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on 26 October 2012
This is a story of two halves. The one story of Robert Falcon Scott'e epic journey to the South Pole in 1911/12. And the lesser known story of the Australian Douglas Mawson's expedition to the Antarctic in 1912/13. Despite (or perhaps because of) his 'heroic' death, Scott was later immortalised. Though Mawson survived, and was indeed knighted, yet his name is relatively little known a century later. The two men knew one another, only in passing, yet there were many similarities in the immense hardships they faced and the difficulties and challenges of mounting expeditions a century ago.

To be fair to Adrian Caesar, his tales of the two men are not strictly biographical but rather "imaginative recreations" (as he himself describes them). The diaries of both Scott and Mawson are selectively quoted, but there are few other references to sources. Instead Caesar uses his knowledge derived from the writings of others, to imagine the motivations, moods, musings and innermost thoughts of the two men.

I have to say that I learnt very little that was new to me about the two major journeys described in the book - that of Scott and his team to the Pole, and Mawson and his in Adelie Land. For me, the style of 'imaginative recreation' worked in part, much more so for Mawson than for Scott. I became a little irritated with Caesar's apparent acceptance of the modernist view that Scott was a bumbler and self-seeker - his 'imaginings' certainly reflected such an outlook. (On the cover blurb, Ranulph Fiennes describes the book as a 'magnificent re-telling' - a curious plaudit given Fiennes own antipathy to negative interpretations of Scott's achievements.)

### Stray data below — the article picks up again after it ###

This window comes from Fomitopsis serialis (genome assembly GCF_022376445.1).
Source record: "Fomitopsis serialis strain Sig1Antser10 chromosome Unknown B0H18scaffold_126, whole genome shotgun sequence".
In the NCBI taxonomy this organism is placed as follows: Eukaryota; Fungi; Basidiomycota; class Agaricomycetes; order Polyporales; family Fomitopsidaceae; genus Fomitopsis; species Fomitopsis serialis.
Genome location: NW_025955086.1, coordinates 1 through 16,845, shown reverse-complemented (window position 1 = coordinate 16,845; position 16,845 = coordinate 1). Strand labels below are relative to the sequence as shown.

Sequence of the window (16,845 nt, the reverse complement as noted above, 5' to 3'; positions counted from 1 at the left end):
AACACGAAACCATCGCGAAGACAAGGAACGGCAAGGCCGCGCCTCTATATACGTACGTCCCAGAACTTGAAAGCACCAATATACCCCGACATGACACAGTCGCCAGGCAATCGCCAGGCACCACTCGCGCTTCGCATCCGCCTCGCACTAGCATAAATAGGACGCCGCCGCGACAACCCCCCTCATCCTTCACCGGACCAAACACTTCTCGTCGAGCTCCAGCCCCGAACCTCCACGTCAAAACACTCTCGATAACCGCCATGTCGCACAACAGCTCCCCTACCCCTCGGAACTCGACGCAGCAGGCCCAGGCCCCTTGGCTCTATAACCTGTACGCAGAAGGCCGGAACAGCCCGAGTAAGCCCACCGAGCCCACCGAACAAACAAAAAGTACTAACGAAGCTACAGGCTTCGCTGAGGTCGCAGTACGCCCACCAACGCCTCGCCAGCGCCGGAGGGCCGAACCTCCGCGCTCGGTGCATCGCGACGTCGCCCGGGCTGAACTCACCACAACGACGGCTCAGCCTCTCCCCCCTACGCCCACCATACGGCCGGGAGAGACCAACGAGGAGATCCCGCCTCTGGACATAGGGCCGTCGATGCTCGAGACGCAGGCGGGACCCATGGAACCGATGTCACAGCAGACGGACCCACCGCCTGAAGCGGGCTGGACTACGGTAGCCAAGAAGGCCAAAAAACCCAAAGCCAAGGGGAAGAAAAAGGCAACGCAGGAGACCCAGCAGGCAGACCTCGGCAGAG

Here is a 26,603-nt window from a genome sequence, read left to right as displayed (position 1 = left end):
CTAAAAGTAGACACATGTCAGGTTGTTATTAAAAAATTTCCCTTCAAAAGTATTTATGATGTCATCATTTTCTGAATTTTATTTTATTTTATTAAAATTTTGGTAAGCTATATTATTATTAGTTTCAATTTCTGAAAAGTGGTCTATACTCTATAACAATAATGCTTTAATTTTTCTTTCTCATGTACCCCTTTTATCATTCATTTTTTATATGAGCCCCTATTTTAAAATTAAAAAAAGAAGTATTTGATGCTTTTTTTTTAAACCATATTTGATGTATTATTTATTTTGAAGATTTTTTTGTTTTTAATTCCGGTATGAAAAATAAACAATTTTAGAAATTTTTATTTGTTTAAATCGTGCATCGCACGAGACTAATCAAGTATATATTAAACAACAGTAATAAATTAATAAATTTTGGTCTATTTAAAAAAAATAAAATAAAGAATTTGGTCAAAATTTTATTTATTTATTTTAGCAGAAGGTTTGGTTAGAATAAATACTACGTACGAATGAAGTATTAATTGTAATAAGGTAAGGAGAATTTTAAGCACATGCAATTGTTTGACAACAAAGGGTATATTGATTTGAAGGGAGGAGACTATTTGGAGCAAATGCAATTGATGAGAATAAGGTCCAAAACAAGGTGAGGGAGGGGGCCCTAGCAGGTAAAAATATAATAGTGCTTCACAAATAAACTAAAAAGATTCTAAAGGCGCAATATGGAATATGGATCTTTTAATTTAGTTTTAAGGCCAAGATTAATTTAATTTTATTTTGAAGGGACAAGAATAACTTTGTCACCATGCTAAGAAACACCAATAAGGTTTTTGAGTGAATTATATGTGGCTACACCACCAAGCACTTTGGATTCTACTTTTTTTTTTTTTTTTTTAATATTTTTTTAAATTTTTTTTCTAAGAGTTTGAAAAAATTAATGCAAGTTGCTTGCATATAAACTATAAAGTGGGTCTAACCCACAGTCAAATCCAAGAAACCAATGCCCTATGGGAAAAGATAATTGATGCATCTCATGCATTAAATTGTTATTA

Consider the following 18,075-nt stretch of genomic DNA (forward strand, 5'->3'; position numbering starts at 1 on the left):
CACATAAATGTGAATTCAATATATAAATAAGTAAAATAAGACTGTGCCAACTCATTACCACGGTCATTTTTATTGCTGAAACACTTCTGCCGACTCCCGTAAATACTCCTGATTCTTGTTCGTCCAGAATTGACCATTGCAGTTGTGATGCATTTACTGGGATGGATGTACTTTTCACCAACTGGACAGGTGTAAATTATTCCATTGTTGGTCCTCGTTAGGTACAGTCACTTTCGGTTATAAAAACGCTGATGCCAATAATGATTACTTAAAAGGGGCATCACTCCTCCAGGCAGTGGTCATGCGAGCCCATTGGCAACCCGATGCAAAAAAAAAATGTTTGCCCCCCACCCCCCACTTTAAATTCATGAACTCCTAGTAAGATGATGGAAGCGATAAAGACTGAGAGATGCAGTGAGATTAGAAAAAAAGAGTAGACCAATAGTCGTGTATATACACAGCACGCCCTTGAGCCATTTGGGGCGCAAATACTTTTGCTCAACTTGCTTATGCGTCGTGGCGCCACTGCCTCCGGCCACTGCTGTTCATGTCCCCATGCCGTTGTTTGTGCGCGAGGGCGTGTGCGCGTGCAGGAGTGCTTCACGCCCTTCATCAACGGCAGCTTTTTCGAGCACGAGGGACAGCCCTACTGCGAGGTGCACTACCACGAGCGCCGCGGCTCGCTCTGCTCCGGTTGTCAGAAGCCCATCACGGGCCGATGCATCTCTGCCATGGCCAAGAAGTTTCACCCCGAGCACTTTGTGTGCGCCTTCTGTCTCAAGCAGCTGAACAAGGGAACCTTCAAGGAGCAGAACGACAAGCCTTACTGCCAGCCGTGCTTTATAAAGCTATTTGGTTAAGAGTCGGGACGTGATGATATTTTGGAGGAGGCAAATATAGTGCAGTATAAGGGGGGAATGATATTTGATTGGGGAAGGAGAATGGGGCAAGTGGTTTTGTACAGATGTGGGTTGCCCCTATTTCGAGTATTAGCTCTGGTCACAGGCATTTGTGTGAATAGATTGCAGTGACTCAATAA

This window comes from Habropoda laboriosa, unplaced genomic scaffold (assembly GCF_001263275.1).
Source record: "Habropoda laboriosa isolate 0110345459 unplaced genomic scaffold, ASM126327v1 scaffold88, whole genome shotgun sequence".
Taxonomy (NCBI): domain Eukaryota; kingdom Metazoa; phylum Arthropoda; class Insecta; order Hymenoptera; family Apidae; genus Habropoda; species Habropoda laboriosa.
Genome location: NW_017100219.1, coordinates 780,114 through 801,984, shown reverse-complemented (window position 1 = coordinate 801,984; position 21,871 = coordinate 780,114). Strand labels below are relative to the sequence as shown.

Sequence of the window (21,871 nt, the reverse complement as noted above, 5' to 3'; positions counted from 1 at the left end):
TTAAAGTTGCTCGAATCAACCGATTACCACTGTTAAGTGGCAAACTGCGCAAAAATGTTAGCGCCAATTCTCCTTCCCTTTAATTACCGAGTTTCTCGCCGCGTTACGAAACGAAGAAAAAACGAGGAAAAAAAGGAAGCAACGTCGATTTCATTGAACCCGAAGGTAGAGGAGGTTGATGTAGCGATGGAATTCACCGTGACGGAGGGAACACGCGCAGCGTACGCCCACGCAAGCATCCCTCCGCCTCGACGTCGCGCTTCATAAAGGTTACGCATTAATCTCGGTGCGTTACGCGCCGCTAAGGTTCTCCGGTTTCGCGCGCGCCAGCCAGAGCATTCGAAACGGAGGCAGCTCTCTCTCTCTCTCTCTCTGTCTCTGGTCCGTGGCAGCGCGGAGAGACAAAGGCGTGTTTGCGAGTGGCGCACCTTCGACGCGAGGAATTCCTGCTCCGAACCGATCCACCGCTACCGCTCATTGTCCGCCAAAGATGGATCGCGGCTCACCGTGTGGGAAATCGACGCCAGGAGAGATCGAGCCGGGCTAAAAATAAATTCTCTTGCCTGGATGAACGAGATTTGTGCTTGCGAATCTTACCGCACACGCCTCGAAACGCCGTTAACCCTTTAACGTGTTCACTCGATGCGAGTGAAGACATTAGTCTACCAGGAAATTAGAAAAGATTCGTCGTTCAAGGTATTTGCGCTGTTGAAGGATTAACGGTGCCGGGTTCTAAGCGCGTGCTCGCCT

But what I really did enjoy about the book was the courage that Caesar displays in formulating this really novel approach to retelling such inspiring tales of the past. His skilful use of language paints pictures in the mind which really do help the reader to feel for the protagonists and to personally participate in the story being told.
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on 4 August 2015
I was really looking forward to this book, but I'm afraid it was too disjointed for me and I didn't like Caesar's style of writing. The bias in the book towards Mawson over Scott is odd to read, the writer clearly believes Scott was to blame for the deaths of his team whereas the misfortune that fell on Mawson was just that, misfortune. I also disliked the continual references to sexuality in the novel, but clearly this is an area of study for Caesar (see his other works) and if I'd done a bit more research before reading then I probably wouldn't have bothered buying the book. I did however enjoy learning about Mawson, so there's the three stars.
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on 17 August 2012
As well as being a valuable insight into the characters of Scott and Mawson - their weaknesses as well as their strengths, this book is a must for anyone who enjoys a story about man's struggle with the natural world at its most brutal and magnificent. This is a thoroughly researched book: the author skillfully blends factual information, drawing on diary entries etc with his own powerful and evocative descriptions of what both Scott, Mawson and their teams had to contend with. It is fast paced and engaging. A great read!
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